The display of the type of variable you pass to var_dump is what really makes this function useful. Let's take the example below, we assign the variable 'int' with '1', thinking it's an integer when in fact, because we wrapped it in quotes, we've inadvertently typecasted it to a string. That means, if we inside an if statement, were to do a triple equals ("===") check on a variable, it would fail. It would fail because triple equals in PHP checks, the value, and the type match the given variable. Using var_dump to display this information, quickly tells us what the variable is, in PHP's eyes.

$int = '1';

# Outputs
string(1) "1"

# Because it's a string, this would fail
if ($int === 1) {

# Therefore the statement should match a string
if ($int === '1') {

Easily use var_dump on booleans and floats

Var_dump works with floats and booleans too. The below two examples pass a float of '1.59' and the bool 'true'.


# Outputs


# Outputs

var_dump() vs print_r()

The print_r function in PHP is an alternative to using var_dump when it comes to debugging in PHP. The print_r functions differ slightly in terms of the data you get back when wanting information about a variable. First, var_dump displays the variable type, print_r does not, and secondly, you can tell print_r to return instead of direct output. That's particularly useful if you want to assign the data to a variable to use later on, maybe in a developer debug email. To tell print_r to return instead of output, set its second parameter as 'true'.

var_dump() vs error_log

When it comes to production-ready code, you never want var_dump to be callable. As var_dump outputs the information as soon as it gets called, this could lead to information exposure and instead, you should log this message away from the public, with PHP's error_log() function.

Xdebug's overloaded version of var_dump()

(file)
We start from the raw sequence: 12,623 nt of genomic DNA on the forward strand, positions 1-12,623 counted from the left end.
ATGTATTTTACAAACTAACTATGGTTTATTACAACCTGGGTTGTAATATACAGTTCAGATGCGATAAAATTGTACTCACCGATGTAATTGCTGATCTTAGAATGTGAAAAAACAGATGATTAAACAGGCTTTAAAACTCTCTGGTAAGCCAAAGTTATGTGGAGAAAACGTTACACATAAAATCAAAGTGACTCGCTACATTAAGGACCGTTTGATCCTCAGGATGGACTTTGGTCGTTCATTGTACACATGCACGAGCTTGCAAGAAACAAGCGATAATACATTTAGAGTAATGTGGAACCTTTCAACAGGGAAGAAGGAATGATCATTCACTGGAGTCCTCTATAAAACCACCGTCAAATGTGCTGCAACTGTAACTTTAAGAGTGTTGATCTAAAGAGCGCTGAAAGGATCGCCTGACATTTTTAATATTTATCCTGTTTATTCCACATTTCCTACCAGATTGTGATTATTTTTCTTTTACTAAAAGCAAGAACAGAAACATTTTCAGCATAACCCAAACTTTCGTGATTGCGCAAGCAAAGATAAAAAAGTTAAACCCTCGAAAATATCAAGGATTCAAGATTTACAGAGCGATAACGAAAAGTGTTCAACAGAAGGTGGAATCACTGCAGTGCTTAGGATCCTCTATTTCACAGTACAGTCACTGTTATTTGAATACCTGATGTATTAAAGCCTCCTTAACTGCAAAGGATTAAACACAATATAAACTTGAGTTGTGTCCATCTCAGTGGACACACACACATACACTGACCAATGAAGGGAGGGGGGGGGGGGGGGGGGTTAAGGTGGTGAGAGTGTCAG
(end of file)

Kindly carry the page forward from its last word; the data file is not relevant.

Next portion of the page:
One thing to bear in mind is if you have the Xdebug module installed (a popular extension for PHP to aid PHP development) and are running with your version of PHP, it does limit the recursive search on array and object properties, to prevent computer memory exhaustion. It will tell you this structured data view and output the "*RECURSION*" string value. Here you know that at this particular point, xdebug stopped the recursive search on that object or array item. Another benefit of Xdebug is that the data that var_dump returns is overloaded by xdebug into colour syntax (pretty print) HTML output, to aid the developer with viewing its information. Another way to pretty print var_dump in PHP is by wrapping the output in HTML 'pre' tags. Using a 'pre' tag means the browser by default will apply formatting to the output so it's easier to read.

echo '<pre>';
echo '</pre>';


The var_dump function is a great debugging tool that you can use in your coding adventure. It will instantly help you solve problems with your code by showing you extact what is inside your PHP variables, arrays, and objects.

  • If variable dumping objects or arrays are large in size because var_dump is recursive and dumps to your browser, be careful as it could exhaust your computer's memory usage (RAM).
  • Use and install xdebug better developer experience when working on your localhost
  • Use print_r instead of var_dump when dumping the information to the PHP error_log, with the return set to true